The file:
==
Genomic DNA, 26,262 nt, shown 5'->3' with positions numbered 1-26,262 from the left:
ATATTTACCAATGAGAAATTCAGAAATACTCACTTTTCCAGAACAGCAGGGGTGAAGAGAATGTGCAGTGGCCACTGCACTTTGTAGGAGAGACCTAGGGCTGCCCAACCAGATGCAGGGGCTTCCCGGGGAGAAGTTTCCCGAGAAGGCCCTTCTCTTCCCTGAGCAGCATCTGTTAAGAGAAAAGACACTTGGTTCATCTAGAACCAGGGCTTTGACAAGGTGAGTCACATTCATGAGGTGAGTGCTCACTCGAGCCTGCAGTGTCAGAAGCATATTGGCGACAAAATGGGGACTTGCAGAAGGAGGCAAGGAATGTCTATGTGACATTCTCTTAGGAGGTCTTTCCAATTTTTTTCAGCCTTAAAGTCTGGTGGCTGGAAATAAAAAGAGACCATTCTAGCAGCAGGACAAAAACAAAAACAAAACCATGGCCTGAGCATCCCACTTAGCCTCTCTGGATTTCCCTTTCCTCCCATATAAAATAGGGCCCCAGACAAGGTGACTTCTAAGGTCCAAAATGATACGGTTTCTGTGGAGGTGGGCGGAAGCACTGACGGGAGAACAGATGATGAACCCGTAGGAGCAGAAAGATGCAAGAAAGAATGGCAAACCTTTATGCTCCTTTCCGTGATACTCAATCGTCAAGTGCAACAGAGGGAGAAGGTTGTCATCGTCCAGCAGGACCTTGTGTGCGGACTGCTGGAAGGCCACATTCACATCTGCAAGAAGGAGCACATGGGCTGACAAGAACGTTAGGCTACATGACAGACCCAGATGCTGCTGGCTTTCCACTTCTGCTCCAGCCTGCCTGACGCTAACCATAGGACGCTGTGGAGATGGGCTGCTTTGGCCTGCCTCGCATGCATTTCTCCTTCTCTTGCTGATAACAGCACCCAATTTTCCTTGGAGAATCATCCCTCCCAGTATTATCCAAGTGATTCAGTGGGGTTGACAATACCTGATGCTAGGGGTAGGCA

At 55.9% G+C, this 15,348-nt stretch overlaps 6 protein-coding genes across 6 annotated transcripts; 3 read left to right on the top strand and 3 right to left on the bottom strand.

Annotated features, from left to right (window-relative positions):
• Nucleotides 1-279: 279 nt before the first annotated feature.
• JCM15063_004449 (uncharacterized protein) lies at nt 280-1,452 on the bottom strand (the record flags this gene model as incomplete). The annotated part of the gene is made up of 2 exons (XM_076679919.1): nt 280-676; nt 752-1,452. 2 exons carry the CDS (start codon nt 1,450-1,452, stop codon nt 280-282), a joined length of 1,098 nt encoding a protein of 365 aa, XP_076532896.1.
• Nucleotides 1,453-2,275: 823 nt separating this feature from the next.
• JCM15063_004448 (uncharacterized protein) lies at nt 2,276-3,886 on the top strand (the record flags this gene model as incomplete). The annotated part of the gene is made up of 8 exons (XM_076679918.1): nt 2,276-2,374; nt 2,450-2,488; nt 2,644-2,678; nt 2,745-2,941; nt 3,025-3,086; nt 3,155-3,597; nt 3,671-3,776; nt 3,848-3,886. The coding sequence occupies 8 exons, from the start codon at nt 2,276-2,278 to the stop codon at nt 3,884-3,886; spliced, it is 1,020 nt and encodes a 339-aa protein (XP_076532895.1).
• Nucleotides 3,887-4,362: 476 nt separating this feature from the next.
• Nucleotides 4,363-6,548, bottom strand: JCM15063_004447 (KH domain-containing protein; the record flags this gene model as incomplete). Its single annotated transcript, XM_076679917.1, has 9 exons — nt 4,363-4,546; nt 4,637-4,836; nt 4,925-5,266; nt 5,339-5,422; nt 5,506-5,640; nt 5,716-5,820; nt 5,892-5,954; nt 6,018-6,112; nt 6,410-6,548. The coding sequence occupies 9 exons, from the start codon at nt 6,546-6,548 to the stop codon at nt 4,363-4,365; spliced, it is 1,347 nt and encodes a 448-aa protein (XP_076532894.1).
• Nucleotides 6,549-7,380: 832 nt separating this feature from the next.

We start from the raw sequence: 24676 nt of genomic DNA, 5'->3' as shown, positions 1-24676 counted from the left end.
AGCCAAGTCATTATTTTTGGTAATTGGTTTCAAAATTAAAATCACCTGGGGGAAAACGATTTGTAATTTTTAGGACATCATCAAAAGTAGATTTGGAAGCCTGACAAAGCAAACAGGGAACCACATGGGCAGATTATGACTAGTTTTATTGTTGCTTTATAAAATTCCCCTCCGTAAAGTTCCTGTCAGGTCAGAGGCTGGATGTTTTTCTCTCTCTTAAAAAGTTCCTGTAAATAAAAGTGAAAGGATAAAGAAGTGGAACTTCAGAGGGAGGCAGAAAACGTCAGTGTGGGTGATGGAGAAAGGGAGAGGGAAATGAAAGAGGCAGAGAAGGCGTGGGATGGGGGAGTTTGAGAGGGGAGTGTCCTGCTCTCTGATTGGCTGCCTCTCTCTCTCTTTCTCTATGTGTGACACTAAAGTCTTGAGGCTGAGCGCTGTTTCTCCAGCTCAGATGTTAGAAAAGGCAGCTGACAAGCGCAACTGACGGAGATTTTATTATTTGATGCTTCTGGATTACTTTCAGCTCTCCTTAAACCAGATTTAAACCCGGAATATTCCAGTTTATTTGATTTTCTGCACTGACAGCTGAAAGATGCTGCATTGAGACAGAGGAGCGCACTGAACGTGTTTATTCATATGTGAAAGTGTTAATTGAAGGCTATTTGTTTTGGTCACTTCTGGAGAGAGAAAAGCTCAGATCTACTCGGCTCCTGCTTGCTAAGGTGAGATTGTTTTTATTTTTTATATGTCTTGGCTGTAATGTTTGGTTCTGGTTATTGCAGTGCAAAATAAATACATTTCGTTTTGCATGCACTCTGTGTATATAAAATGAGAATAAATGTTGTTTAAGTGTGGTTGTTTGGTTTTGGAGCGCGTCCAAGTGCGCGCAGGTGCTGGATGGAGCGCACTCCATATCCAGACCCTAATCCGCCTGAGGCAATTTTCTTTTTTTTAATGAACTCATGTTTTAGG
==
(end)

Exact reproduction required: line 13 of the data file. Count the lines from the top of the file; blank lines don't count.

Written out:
AGCCAAGTCATTATTTTTGGTAATTGGTTTCAAAATTAAAATCACCTGGGGGAAAACGATTTGTAATTTTTAGGACATCATCAAAAGTAGATTTGGAAGCCTGACAAAGCAAACAGGGAACCACATGGGCAGATTATGACTAGTTTTATTGTTGCTTTATAAAATTCCCCTCCGTAAAGTTCCTGTCAGGTCAGAGGCTGGATGTTTTTCTCTCTCTTAAAAAGTTCCTGTAAATAAAAGTGAAAGGATAAAGAAGTGGAACTTCAGAGGGAGGCAGAAAACGTCAGTGTGGGTGATGGAGAAAGGGAGAGGGAAATGAAAGAGGCAGAGAAGGCGTGGGATGGGGGAGTTTGAGAGGGGAGTGTCCTGCTCTCTGATTGGCTGCCTCTCTCTCTCTTTCTCTATGTGTGACACTAAAGTCTTGAGGCTGAGCGCTGTTTCTCCAGCTCAGATGTTAGAAAAGGCAGCTGACAAGCGCAACTGACGGAGATTTTATTATTTGATGCTTCTGGATTACTTTCAGCTCTCCTTAAACCAGATTTAAACCCGGAATATTCCAGTTTATTTGATTTTCTGCACTGACAGCTGAAAGATGCTGCATTGAGACAGAGGAGCGCACTGAACGTGTTTATTCATATGTGAAAGTGTTAATTGAAGGCTATTTGTTTTGGTCACTTCTGGAGAGAGAAAAGCTCAGATCTACTCGGCTCCTGCTTGCTAAGGTGAGATTGTTTTTATTTTTTATATGTCTTGGCTGTAATGTTTGGTTCTGGTTATTGCAGTGCAAAATAAATACATTTCGTTTTGCATGCACTCTGTGTATATAAAATGAGAATAAATGTTGTTTAAGTGTGGTTGTTTGGTTTTGGAGCGCGTCCAAGTGCGCGCAGGTGCTGGATGGAGCGCACTCCATATCCAGACCCTAATCCGCCTGAGGCAATTTTCTTTTTTTTAATGAACTCATGTTTTAGG